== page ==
China car sales top U.S.
PARIS (Reuters) - China's auto sales surged past the United States to reach record levels in 2009, industry figures showed on Monday, underscoring China's importance to the global auto industry as the world's biggest market.
The figures came as PSA Peugeot Citroen of France said markets were expected to show signs of recovery around the world in 2010, while Volkswagen AG said it aims to at least double its U.S. sales in coming years.
After a year in which Chinese automakers made key acquisitions abroad, Beijing's renewed incentives to bolster demand will likely keep it as a bright spot for car makers battered by the financial crisis.
Vehicle sales in the country came to a record 13.6 million units in 2009, the China Association of Automobile Manufacturers said, well above a previous target of 10 million units and compared with annual sales of 10.4 million cars and light trucks in the United States, the lowest level in 27 years.
The Chinese tally, which also includes heavy vehicles, is still higher than that of the United States after deducting roughly 650,000 units of heavy trucks, Orient Securities said.
"Sales have been extremely hot in most parts of last year with little seasonal changes. Many people have to wait for weeks or even months to get their cars," said Qin Xuwen, an analyst at Orient.
The past year has seen Chinese automakers venturing on to the global stage for the first time in a major way, ready to snap up brands such as Volvo and Hummer which they previously admired from afar.
GLIMMERS OF IMPROVEMENT
Peugeot said Europe would miss out on any global upturn, forecasting a 1-digit percentage decline as state-funded scrappage schemes are removed or phased out.
"The second half should see some glimmers of improvement," it said in a statement, reporting a 2.2 percent decline in 2009 sales of new vehicles and "complete knock down" (CKD) units to 3,188,000.
It was boosted by newer models such as the Citroen C3 Picasso, its position in light commercial vehicles and its low CO2-emission line-up.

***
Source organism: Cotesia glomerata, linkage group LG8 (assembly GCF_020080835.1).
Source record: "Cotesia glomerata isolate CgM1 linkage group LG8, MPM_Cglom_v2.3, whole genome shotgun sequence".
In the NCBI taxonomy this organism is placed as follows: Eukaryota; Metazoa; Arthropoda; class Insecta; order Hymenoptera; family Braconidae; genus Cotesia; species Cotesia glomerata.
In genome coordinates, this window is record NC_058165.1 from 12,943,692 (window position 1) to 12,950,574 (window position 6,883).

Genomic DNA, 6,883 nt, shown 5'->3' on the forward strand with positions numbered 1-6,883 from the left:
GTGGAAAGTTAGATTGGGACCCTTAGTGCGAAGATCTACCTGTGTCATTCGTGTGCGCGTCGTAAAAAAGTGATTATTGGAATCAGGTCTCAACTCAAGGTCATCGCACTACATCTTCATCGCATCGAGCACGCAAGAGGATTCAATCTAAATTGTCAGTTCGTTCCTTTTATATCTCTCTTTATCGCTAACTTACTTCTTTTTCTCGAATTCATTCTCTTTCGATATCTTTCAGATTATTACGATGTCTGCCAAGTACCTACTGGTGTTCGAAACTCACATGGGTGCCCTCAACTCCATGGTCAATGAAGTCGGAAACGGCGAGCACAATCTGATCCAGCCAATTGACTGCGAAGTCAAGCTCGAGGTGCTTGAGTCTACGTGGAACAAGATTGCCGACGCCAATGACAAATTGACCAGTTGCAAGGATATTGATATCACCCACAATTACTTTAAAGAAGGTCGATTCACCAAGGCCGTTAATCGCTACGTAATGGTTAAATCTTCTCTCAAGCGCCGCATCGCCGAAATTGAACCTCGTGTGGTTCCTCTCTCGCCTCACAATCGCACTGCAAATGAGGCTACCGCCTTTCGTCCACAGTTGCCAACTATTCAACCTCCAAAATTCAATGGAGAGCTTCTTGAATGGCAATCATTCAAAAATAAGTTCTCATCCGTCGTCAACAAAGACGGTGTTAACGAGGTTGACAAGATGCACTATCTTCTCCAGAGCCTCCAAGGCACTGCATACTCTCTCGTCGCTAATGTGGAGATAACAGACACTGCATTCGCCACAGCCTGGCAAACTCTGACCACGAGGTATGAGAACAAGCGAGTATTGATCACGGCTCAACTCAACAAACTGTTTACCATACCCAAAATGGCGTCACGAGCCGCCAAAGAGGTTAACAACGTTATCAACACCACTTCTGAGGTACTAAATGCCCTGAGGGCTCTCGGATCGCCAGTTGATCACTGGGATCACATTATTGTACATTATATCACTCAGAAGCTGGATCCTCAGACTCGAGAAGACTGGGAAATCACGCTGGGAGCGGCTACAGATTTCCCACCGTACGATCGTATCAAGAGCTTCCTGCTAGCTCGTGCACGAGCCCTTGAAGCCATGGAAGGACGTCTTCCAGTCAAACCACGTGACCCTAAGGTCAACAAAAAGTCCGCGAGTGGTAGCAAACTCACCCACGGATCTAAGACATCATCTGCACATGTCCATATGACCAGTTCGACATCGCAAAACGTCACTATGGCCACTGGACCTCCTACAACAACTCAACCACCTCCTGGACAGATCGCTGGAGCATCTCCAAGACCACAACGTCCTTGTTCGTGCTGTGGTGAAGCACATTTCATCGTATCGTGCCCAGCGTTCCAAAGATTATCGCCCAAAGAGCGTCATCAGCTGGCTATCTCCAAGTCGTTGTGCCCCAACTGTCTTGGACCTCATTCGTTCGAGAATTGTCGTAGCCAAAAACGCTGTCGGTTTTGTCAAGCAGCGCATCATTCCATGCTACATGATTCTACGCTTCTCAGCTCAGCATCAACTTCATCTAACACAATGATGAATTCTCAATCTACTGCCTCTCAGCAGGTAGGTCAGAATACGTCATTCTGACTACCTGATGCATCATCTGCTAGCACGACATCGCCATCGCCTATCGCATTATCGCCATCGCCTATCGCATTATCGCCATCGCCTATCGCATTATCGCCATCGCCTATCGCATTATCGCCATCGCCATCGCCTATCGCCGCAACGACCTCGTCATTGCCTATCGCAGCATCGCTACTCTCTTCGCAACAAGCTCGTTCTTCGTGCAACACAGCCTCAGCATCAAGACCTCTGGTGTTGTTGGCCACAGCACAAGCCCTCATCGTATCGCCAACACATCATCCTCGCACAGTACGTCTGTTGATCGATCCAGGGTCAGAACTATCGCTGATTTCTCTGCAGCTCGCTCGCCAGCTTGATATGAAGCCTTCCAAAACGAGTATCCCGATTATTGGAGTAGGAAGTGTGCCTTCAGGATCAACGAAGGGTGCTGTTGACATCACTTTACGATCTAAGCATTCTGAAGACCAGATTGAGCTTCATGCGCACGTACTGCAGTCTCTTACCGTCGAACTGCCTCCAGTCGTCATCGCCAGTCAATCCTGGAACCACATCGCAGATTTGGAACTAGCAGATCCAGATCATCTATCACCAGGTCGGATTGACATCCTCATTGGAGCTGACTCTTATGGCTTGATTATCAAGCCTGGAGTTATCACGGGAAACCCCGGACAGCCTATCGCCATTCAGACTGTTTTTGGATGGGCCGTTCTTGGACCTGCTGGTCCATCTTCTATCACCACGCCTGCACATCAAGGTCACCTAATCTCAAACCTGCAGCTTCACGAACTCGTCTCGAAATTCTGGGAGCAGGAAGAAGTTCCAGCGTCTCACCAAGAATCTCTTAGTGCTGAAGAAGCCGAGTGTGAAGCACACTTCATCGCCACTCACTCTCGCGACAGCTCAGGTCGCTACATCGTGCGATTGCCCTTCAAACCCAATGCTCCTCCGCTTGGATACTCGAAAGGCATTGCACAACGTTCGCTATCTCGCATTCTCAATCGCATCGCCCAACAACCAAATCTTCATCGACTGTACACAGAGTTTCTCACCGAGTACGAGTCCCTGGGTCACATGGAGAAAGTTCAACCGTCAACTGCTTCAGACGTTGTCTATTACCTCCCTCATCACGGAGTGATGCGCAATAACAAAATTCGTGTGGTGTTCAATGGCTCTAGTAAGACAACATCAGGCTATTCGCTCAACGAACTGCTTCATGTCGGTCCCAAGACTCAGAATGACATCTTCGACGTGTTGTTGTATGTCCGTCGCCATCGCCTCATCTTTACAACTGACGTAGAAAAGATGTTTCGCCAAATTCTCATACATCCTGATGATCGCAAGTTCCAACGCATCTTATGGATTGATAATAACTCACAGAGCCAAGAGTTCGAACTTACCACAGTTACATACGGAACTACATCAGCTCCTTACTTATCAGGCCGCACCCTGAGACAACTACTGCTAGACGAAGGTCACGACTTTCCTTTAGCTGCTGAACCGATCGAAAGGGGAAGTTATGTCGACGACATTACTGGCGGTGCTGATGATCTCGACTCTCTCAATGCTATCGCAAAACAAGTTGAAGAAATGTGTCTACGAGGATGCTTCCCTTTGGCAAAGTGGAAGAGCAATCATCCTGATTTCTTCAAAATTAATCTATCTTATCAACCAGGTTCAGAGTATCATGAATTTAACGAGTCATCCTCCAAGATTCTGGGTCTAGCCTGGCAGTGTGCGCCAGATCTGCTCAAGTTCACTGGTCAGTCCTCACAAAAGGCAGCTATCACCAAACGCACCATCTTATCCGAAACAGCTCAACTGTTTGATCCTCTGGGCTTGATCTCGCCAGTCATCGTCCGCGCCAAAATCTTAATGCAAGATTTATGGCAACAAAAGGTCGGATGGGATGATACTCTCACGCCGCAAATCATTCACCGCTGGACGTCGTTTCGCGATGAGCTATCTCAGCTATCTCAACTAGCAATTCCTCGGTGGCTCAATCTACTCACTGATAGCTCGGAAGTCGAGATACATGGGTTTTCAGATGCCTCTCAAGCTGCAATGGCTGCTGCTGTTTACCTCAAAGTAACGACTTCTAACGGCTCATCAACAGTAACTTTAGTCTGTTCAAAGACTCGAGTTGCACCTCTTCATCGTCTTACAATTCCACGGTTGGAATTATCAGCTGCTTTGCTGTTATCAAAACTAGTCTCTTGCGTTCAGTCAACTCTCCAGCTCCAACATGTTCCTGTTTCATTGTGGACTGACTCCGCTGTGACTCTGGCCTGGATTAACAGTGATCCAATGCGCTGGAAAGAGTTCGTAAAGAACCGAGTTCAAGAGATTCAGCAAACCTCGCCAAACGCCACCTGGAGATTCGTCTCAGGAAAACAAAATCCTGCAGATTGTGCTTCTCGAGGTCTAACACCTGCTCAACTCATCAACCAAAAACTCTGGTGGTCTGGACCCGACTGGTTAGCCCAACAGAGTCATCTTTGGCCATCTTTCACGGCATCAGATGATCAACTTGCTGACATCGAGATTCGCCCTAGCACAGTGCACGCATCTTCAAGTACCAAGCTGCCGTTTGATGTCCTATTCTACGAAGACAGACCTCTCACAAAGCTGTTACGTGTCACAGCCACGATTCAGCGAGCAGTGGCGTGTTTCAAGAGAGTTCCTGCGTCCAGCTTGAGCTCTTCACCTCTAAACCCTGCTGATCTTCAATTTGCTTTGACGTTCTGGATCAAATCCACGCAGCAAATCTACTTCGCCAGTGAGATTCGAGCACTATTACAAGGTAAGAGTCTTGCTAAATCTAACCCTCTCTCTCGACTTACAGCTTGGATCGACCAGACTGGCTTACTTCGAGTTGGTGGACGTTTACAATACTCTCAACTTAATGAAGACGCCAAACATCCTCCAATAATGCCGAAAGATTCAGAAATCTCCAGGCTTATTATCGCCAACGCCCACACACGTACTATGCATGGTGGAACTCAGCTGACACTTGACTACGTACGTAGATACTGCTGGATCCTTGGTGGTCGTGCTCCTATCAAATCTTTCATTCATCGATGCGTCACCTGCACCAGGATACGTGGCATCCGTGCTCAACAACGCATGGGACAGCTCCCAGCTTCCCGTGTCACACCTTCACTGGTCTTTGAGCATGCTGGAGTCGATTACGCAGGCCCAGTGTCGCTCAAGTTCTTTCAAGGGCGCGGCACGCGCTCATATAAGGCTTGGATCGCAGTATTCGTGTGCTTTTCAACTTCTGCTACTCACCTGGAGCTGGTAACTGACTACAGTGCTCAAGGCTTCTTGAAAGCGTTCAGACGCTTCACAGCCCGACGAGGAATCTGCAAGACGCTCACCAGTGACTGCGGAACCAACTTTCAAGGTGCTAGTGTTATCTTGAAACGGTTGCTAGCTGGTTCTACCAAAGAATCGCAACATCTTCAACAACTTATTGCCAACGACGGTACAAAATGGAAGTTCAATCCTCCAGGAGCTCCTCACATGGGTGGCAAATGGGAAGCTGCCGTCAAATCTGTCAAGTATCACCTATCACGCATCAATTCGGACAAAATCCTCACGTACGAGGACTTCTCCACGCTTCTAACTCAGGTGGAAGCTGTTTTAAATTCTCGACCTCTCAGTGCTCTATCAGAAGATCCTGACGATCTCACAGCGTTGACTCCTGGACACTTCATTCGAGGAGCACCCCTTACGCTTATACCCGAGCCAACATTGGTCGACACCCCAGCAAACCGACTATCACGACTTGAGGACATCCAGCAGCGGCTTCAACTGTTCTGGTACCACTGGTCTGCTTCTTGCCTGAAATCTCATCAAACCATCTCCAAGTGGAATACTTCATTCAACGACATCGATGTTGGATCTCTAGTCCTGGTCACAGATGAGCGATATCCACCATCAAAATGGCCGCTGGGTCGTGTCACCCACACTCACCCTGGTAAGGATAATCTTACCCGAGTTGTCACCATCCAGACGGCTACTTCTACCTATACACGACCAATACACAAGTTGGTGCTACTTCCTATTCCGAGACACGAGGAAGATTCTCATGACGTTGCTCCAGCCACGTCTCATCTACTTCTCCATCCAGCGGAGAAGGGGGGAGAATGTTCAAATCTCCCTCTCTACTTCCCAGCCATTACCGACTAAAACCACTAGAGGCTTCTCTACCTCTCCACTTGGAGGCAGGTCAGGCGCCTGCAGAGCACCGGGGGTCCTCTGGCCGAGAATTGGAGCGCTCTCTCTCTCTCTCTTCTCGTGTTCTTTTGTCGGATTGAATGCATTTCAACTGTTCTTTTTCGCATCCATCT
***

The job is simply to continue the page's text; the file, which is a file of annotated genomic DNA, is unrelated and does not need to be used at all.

PSA shares were up 2.7 percent to 27.22 euros in early trading, taking its 2010 gain so far to 15 percent.
PSA is in cooperation talks with Mitsubishi Motors Corp of Japan.
Volkswagen, Europe's biggest car maker, said it aims to more than double its sales in the United States within the next three to four years, the head of its U.S. business said.
"We will sell 400,000 to 450,000 vehicles in 2012/13," Stefan Jacoby said on Sunday at an event in Washington, D.C. ahead of the Detroit Auto Show. VW sold 213,000 cars in the United States last year.
Meanwhile, Formula One supremo Bernie Ecclestone and investment company Genii Capital will soon have initial financing to show GM they can fund a purchase of Saab, according to daily Dagens Industri.
The paper said Ecclestone and Genii would have between 500 million Swedish crowns ($70 million) and 1 billion crowns in an account in a couple of days. However, it was not clear whether the group had sent in a formal bid for the loss-making Swedish car firm.
"I have had contacts with GM, who have given us a deadline of the beginning of this week, which I interpret as Monday through Wednesday," spokesman Lars Carlstrom said.
(Additional reporting by Arno Schuetze, Fang Yan, Jason Subler and Dominique Vidalon; Writing by Marcel Michelson; Editing by David Holmes)
($1=7.117 Swedish Crown)
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